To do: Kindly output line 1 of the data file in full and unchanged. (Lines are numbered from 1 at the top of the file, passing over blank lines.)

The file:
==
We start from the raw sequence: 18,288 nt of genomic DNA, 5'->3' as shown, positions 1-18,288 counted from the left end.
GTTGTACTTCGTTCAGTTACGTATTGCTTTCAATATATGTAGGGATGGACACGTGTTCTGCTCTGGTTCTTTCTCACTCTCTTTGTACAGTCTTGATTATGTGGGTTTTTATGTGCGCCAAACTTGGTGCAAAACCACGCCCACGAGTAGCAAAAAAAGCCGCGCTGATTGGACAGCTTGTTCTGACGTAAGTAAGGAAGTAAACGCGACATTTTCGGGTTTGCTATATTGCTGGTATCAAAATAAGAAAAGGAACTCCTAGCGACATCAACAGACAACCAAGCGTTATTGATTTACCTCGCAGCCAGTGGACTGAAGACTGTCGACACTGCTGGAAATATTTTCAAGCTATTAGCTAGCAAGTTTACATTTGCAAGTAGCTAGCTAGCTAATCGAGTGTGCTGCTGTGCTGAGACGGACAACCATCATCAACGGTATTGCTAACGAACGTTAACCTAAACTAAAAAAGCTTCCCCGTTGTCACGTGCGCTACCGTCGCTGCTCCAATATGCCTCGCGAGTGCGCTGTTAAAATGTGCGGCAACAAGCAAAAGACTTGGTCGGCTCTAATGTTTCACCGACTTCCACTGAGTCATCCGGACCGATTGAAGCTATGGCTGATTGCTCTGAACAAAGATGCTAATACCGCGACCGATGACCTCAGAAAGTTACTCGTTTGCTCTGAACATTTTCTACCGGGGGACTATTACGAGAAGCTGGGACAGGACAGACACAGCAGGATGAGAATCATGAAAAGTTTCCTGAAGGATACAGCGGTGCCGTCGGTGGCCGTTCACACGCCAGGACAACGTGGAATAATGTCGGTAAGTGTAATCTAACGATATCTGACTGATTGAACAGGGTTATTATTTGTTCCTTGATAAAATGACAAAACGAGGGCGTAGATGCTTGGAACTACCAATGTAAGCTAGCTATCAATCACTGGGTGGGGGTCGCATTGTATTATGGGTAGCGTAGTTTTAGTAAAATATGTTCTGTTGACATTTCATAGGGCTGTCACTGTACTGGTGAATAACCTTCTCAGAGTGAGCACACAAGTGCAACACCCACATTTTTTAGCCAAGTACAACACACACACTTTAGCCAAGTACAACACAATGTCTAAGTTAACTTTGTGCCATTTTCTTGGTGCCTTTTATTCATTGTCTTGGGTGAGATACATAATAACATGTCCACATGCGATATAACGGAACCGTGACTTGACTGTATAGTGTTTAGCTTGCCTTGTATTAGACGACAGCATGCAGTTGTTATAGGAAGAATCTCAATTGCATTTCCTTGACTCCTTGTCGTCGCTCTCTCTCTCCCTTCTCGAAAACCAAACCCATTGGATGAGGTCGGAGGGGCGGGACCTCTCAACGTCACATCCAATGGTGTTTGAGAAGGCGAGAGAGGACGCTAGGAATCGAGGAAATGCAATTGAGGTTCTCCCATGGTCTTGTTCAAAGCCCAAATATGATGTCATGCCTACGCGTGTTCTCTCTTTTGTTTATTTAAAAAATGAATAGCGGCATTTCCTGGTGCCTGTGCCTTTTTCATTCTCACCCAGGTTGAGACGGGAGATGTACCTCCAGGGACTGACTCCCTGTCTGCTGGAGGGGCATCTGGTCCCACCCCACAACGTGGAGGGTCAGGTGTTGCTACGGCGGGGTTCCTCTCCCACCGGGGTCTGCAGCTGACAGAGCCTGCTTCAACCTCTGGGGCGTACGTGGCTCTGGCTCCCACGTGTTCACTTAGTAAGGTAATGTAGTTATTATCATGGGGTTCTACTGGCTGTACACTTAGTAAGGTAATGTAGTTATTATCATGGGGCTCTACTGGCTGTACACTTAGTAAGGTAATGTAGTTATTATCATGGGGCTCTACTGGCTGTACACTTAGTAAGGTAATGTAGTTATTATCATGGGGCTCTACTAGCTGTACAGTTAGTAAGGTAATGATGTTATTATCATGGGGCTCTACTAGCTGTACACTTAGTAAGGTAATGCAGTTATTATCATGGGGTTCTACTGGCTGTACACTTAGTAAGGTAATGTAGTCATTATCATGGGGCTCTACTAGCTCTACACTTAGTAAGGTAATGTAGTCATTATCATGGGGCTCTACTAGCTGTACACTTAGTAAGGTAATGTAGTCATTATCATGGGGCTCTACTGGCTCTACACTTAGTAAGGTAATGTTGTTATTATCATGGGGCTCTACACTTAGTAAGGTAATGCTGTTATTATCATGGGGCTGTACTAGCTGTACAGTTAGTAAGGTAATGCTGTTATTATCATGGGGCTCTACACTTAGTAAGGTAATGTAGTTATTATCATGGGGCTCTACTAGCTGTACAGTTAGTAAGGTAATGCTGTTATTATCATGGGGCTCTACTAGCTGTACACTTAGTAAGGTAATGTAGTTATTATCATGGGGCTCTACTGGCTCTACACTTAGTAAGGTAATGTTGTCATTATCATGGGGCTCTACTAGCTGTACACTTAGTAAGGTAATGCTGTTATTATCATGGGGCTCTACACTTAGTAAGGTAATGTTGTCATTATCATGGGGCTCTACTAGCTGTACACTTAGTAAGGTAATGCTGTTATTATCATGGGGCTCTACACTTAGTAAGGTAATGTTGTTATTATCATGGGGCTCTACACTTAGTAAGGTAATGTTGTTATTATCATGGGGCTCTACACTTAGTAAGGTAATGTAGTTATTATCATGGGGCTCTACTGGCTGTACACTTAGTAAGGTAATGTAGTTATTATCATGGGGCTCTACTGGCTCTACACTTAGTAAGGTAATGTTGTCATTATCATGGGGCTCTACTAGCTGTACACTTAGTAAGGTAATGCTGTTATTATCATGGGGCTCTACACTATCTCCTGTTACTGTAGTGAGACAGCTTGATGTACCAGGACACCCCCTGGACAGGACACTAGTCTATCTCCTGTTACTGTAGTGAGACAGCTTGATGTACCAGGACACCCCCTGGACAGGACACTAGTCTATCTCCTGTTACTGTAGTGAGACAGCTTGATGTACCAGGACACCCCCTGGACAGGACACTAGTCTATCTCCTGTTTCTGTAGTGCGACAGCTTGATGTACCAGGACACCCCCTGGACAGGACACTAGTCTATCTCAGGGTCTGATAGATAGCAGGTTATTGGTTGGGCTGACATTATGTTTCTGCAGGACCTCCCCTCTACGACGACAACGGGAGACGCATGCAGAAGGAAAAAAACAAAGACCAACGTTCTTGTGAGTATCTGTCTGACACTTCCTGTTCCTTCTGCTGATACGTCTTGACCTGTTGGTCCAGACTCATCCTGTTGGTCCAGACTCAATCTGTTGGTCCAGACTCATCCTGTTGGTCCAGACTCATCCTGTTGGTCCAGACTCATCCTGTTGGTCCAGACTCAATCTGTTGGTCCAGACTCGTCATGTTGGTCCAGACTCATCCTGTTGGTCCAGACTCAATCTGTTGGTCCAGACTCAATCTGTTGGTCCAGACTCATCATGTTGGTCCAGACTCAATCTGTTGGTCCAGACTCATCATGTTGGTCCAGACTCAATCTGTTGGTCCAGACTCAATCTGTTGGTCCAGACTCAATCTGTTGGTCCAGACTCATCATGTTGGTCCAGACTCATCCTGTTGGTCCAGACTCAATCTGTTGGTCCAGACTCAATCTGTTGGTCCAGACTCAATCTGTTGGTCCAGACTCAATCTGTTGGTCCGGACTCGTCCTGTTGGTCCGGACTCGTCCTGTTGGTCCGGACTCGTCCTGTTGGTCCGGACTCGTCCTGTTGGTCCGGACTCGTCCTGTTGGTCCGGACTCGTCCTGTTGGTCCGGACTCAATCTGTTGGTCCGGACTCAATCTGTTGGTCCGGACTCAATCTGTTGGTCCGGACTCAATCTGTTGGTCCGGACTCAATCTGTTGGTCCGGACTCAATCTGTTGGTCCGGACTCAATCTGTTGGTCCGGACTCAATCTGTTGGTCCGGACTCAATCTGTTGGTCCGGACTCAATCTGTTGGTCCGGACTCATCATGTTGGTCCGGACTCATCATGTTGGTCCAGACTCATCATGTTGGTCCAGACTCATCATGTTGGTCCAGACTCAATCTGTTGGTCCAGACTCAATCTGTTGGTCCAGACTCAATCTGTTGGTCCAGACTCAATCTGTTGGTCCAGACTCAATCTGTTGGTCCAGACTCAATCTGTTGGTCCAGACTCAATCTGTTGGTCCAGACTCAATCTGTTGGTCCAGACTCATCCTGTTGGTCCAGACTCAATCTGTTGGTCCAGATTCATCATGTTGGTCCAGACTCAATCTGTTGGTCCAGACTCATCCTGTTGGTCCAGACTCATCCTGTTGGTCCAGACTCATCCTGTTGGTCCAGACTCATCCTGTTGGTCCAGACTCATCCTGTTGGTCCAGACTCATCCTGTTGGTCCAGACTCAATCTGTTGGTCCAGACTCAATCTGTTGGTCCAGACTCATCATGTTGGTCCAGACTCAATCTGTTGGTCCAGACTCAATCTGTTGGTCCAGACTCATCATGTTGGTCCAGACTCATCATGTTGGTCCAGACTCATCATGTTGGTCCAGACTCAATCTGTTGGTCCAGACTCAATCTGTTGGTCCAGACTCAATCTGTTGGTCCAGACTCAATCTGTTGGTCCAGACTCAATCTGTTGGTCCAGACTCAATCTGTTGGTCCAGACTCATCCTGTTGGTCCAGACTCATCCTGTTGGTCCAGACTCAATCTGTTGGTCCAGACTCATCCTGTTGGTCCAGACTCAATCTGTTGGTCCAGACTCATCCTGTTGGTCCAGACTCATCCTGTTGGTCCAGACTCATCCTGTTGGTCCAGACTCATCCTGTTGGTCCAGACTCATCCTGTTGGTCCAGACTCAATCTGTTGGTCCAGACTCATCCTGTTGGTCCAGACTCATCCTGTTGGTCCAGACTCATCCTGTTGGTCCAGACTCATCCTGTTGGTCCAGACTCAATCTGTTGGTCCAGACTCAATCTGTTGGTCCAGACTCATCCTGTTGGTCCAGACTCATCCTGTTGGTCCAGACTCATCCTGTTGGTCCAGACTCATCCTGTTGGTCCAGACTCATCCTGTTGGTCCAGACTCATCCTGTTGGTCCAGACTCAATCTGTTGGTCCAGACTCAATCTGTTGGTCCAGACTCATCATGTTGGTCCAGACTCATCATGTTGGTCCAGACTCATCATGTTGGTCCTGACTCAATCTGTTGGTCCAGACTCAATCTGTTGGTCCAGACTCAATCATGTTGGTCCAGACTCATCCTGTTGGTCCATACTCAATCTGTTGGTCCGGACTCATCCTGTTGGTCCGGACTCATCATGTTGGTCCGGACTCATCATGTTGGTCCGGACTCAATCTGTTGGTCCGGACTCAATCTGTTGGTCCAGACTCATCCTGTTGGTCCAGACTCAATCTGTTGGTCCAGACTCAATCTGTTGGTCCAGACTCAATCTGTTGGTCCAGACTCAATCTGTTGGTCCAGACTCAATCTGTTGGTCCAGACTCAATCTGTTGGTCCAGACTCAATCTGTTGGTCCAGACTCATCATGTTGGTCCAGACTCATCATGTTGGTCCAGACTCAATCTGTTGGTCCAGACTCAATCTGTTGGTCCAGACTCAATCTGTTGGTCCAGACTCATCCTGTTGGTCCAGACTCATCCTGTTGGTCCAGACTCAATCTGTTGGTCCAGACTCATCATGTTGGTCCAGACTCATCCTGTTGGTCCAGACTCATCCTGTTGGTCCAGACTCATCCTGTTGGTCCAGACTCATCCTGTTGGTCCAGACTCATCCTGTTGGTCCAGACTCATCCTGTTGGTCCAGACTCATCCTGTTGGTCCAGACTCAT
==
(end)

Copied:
We start from the raw sequence: 18,288 nt of genomic DNA, 5'->3' as shown, positions 1-18,288 counted from the left end.